Written Report Nº 2 for the E-Course on the Law of Treaties. Submitted to UNITAR on April 9th, 2011.
The internal procedure in Peru to ratify an international treaty is ruled by the 1993 Political Constitution (arts. 55 to 57), the Procedure on Treaties Act Nº 26647, and certain rules on the Standing Rules of Congress.
Peru has adopted a double procedure to ratify treaties. In some cases, the treaties must receive the Congress´s approval (through a “legislative resolution”), before the presidential ratification (through a “supreme decree”); and in other cases, the legislative approval is not needed, and the President directly ratify them.
The first procedure is called “complex”, due to the participation of the Congress. The Constitution (art. 56) states that certain kinds of treaties need the approval of the Parliament. The criteria established is the subject matter of the treaty. If a treaty contains provisions about human rights, national defense, sovereignty, financial obligations, taxes, or requires an internal implementation by legislative acts, its ratification must be carried out in accordance to this complex procedure.
The latter is called “simplified” and consists in the direct ratification by the President (art. 57, paragraph 1). This procedure should be carried out when the treaties don´t contain the provisions about the subject matters aforementioned. But even when not a requirement is the Congress´s approvals before the ratification, the Congress perform a “monitoring procedure” on the Presidential ratification, in order to verify that the constitutional mandate has been respected (art. 92 of the Standing Rules of the Congress).
Also there is a variation of the complex procedure (art. 57, paragraph 2) that hasn´t never been carried out. When a treaty contains provisions against constitutional stipulations, the approval by the Congress must be carried out according to the Constitution Amendment Procedure (art. 206: approved –by a qualified majority- in two consecutive terms by the Congress or by a referendum) and then the internal ratification by the President.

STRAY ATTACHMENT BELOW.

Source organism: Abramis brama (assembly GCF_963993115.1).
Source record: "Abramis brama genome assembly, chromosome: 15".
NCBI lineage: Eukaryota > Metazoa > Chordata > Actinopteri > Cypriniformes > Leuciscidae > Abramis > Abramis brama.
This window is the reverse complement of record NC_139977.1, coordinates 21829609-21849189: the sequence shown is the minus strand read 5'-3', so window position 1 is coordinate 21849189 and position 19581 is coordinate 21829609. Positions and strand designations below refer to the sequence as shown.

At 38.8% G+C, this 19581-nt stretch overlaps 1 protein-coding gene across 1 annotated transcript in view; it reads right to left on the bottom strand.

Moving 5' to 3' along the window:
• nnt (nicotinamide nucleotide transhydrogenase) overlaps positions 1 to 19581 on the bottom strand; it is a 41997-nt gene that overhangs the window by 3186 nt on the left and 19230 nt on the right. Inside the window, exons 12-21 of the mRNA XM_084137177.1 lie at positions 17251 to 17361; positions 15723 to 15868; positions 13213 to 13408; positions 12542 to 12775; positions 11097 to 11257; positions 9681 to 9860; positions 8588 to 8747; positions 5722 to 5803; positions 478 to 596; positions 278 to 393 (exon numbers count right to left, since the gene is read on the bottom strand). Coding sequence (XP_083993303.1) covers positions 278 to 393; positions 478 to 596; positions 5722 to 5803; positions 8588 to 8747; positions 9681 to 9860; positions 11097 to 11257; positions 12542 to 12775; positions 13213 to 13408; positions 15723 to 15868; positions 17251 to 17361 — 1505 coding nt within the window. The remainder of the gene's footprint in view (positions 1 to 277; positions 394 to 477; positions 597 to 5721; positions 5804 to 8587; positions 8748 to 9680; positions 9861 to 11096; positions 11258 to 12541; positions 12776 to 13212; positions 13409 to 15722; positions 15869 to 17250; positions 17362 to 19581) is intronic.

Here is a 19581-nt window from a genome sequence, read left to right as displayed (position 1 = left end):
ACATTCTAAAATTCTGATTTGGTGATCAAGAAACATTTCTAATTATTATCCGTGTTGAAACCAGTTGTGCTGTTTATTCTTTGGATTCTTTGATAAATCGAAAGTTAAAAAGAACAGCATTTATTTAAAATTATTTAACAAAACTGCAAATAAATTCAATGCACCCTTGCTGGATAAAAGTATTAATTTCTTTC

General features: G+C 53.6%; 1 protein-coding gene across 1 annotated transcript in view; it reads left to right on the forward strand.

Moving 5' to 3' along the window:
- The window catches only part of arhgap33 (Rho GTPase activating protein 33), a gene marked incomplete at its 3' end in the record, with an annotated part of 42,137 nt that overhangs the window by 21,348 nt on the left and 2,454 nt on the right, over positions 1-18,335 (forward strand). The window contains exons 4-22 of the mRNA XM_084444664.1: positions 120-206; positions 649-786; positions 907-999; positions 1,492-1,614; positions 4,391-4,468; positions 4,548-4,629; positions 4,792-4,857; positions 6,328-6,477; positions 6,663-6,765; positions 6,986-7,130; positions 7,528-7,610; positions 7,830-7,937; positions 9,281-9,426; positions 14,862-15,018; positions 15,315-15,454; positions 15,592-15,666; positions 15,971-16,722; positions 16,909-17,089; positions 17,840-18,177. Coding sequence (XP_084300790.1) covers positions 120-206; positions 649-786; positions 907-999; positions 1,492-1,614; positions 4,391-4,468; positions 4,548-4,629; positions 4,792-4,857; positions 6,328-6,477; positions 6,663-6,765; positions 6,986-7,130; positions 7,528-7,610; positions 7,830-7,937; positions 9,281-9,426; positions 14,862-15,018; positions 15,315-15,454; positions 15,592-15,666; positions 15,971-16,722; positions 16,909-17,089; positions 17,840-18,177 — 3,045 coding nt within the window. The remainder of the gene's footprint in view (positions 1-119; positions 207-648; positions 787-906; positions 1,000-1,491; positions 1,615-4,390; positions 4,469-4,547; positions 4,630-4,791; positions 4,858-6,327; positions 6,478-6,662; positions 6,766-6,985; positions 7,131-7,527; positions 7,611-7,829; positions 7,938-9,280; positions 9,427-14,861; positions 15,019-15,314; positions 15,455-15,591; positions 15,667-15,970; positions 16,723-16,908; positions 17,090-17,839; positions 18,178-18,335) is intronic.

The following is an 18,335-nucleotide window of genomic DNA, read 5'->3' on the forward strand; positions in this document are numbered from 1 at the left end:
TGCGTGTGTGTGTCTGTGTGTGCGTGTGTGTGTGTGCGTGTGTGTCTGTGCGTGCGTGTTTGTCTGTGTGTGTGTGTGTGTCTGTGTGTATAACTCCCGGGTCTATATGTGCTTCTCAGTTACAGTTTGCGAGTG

The Treaty Section of the Peruvian Ministry of Foreign Affairs carries out this procedure. Its main purpose is to qualify a treaty to establish the procedure that a treaty must follow to get the constitutional authorization to conclude the treaty at an international level.
The approval of a treaty by the Congress does not always imply an immediate internal ratification. It may depend on political considerations. In the other hand, if the Congress disapproves a treaty, the President cannot continue with its ratification, and in this case, he must inform the situation to their counterparts.
Once a treaty is ratify by the President, the Treaty Section is able to draw the ratification or accession instrument to exchange it –in case of bilateral treaties-, or deposit it in posses of the Depositary of the treaty –in case of multilateral treaties-.
The most important stage of this internal procedure is, of course, the publication of the treaty in the Official Gazette, and the day of its entry in force, due to the principle of publicity of norms.